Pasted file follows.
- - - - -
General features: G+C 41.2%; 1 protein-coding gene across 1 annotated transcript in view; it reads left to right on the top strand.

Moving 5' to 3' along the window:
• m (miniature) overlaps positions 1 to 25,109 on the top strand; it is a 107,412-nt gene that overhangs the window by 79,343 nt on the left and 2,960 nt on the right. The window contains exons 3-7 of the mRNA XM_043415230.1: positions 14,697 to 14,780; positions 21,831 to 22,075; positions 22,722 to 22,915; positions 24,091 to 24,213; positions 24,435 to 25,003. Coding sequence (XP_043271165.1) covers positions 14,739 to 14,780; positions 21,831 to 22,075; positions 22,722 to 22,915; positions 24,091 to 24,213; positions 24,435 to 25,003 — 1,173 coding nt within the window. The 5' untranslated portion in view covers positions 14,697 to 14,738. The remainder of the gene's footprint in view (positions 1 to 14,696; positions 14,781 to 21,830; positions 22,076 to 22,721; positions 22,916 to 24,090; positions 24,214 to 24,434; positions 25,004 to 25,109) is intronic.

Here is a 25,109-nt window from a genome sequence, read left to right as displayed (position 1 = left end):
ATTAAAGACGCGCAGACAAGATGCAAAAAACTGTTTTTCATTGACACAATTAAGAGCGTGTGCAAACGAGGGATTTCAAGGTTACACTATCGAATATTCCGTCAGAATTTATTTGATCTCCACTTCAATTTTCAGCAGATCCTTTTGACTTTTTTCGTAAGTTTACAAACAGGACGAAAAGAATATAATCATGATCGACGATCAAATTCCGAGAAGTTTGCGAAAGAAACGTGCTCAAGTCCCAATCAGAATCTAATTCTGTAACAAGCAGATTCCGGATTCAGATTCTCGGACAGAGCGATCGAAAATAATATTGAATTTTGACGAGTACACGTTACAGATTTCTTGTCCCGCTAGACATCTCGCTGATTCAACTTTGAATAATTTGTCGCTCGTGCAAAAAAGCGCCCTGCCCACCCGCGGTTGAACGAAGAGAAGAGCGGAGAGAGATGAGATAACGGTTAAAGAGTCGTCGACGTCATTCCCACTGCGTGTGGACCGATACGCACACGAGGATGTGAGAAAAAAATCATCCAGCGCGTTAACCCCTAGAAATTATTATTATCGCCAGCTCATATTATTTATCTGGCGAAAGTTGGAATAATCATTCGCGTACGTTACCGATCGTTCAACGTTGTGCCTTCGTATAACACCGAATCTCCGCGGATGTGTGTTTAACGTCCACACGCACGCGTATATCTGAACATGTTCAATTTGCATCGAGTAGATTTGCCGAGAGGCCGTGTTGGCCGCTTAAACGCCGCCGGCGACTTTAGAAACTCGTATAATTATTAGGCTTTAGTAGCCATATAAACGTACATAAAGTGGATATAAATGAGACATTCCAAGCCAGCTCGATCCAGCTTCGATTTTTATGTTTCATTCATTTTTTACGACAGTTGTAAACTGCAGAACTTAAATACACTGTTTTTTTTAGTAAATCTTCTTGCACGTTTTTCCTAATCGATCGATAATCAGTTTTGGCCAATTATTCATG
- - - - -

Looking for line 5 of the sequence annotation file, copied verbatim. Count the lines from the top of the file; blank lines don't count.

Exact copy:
ATTAAAGACGCGCAGACAAGATGCAAAAAACTGTTTTTCATTGACACAATTAAGAGCGTGTGCAAACGAGGGATTTCAAGGTTACACTATCGAATATTCCGTCAGAATTTATTTGATCTCCACTTCAATTTTCAGCAGATCCTTTTGACTTTTTTCGTAAGTTTACAAACAGGACGAAAAGAATATAATCATGATCGACGATCAAATTCCGAGAAGTTTGCGAAAGAAACGTGCTCAAGTCCCAATCAGAATCTAATTCTGTAACAAGCAGATTCCGGATTCAGATTCTCGGACAGAGCGATCGAAAATAATATTGAATTTTGACGAGTACACGTTACAGATTTCTTGTCCCGCTAGACATCTCGCTGATTCAACTTTGAATAATTTGTCGCTCGTGCAAAAAAGCGCCCTGCCCACCCGCGGTTGAACGAAGAGAAGAGCGGAGAGAGATGAGATAACGGTTAAAGAGTCGTCGACGTCATTCCCACTGCGTGTGGACCGATACGCACACGAGGATGTGAGAAAAAAATCATCCAGCGCGTTAACCCCTAGAAATTATTATTATCGCCAGCTCATATTATTTATCTGGCGAAAGTTGGAATAATCATTCGCGTACGTTACCGATCGTTCAACGTTGTGCCTTCGTATAACACCGAATCTCCGCGGATGTGTGTTTAACGTCCACACGCACGCGTATATCTGAACATGTTCAATTTGCATCGAGTAGATTTGCCGAGAGGCCGTGTTGGCCGCTTAAACGCCGCCGGCGACTTTAGAAACTCGTATAATTATTAGGCTTTAGTAGCCATATAAACGTACATAAAGTGGATATAAATGAGACATTCCAAGCCAGCTCGATCCAGCTTCGATTTTTATGTTTCATTCATTTTTTACGACAGTTGTAAACTGCAGAACTTAAATACACTGTTTTTTTTAGTAAATCTTCTTGCACGTTTTTCCTAATCGATCGATAATCAGTTTTGGCCAATTATTCATG